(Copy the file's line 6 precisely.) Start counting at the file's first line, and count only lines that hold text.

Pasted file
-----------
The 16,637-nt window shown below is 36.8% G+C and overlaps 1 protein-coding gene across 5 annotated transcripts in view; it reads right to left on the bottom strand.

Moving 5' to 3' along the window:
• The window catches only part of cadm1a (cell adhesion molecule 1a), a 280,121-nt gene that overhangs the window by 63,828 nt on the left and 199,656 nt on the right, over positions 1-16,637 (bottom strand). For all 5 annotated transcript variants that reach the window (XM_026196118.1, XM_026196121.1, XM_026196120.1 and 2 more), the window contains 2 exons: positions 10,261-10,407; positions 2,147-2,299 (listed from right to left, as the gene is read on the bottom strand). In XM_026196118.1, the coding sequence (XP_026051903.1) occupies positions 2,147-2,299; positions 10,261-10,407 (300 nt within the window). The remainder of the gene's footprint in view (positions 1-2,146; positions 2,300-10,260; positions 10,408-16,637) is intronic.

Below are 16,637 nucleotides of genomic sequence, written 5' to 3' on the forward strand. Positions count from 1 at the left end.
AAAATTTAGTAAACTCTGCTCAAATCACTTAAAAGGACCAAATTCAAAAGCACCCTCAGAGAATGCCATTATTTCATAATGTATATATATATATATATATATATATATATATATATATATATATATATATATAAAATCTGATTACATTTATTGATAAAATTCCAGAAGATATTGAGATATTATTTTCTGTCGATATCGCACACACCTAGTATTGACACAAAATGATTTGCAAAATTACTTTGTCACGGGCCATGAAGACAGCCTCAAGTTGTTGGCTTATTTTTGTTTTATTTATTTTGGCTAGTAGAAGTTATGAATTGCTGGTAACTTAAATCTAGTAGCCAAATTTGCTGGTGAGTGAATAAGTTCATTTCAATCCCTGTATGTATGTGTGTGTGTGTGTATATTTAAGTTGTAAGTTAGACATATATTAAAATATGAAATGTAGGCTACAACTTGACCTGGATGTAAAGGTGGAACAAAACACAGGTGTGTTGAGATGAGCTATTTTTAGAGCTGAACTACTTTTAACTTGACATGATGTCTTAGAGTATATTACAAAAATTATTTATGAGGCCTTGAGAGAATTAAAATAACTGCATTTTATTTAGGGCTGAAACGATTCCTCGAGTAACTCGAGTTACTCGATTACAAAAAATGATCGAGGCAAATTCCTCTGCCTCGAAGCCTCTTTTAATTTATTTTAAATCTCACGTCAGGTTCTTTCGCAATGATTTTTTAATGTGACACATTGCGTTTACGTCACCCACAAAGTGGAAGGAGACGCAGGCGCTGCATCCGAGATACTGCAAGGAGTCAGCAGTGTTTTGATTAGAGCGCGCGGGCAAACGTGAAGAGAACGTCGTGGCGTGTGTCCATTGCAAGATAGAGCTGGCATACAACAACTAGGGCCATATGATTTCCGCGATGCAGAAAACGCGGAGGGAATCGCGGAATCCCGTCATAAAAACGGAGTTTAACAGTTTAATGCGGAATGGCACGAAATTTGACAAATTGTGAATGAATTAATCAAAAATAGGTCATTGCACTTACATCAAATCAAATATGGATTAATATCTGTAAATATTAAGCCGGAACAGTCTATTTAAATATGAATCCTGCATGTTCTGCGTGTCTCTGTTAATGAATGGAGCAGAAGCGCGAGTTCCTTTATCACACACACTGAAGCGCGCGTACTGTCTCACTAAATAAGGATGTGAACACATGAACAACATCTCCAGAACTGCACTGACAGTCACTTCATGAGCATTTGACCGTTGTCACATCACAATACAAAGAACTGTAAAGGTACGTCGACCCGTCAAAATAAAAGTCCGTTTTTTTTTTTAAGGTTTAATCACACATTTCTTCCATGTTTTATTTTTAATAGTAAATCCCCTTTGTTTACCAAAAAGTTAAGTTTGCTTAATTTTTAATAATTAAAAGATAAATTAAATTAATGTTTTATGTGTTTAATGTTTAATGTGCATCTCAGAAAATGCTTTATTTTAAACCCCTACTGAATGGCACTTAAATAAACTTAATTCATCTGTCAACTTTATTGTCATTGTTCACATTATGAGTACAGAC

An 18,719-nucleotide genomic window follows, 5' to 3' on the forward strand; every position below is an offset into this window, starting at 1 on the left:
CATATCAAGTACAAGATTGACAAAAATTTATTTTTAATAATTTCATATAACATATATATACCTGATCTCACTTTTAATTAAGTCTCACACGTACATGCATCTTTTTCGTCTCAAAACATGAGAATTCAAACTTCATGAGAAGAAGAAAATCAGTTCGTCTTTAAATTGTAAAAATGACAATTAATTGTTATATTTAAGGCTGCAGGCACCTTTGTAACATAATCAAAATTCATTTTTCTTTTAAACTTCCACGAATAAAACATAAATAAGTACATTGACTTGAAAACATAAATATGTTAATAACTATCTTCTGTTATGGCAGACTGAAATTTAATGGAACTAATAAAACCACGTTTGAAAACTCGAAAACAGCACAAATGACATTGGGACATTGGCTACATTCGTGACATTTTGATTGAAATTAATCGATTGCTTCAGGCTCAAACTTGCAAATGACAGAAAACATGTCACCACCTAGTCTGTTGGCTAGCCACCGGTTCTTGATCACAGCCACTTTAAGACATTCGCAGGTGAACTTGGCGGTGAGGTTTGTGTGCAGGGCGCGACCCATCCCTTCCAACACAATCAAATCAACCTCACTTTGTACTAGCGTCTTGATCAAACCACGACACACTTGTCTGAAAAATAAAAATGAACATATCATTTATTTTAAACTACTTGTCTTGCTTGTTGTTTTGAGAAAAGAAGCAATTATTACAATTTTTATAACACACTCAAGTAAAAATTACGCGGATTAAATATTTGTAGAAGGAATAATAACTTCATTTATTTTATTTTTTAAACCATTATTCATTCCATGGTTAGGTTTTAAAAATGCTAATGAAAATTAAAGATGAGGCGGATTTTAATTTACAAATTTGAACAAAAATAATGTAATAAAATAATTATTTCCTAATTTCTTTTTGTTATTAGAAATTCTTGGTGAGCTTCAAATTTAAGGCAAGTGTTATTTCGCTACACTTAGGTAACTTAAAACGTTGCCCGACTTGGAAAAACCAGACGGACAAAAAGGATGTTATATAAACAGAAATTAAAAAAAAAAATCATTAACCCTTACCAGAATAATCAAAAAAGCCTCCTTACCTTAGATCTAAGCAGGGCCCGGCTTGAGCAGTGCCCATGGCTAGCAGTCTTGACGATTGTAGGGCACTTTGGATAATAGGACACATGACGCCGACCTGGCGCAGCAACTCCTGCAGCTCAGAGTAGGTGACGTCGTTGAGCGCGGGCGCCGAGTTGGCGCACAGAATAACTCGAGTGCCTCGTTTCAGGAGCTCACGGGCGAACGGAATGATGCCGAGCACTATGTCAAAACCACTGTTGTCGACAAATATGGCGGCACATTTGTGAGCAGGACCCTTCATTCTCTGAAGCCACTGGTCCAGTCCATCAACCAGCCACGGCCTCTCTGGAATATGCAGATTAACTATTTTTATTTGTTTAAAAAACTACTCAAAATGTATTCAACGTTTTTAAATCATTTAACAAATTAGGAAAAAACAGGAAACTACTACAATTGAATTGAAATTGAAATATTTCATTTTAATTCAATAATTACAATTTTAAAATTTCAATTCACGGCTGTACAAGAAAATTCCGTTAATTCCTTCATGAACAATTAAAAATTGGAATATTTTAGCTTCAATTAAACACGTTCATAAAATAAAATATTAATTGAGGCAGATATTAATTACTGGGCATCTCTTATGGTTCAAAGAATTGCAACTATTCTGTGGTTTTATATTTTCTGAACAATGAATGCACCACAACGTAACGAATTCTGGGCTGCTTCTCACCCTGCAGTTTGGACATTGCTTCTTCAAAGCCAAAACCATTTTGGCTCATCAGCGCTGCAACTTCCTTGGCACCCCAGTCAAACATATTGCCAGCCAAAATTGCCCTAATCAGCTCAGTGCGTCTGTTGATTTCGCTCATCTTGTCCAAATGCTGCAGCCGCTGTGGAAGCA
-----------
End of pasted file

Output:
An 18,719-nucleotide genomic window follows, 5' to 3' on the forward strand; every position below is an offset into this window, starting at 1 on the left: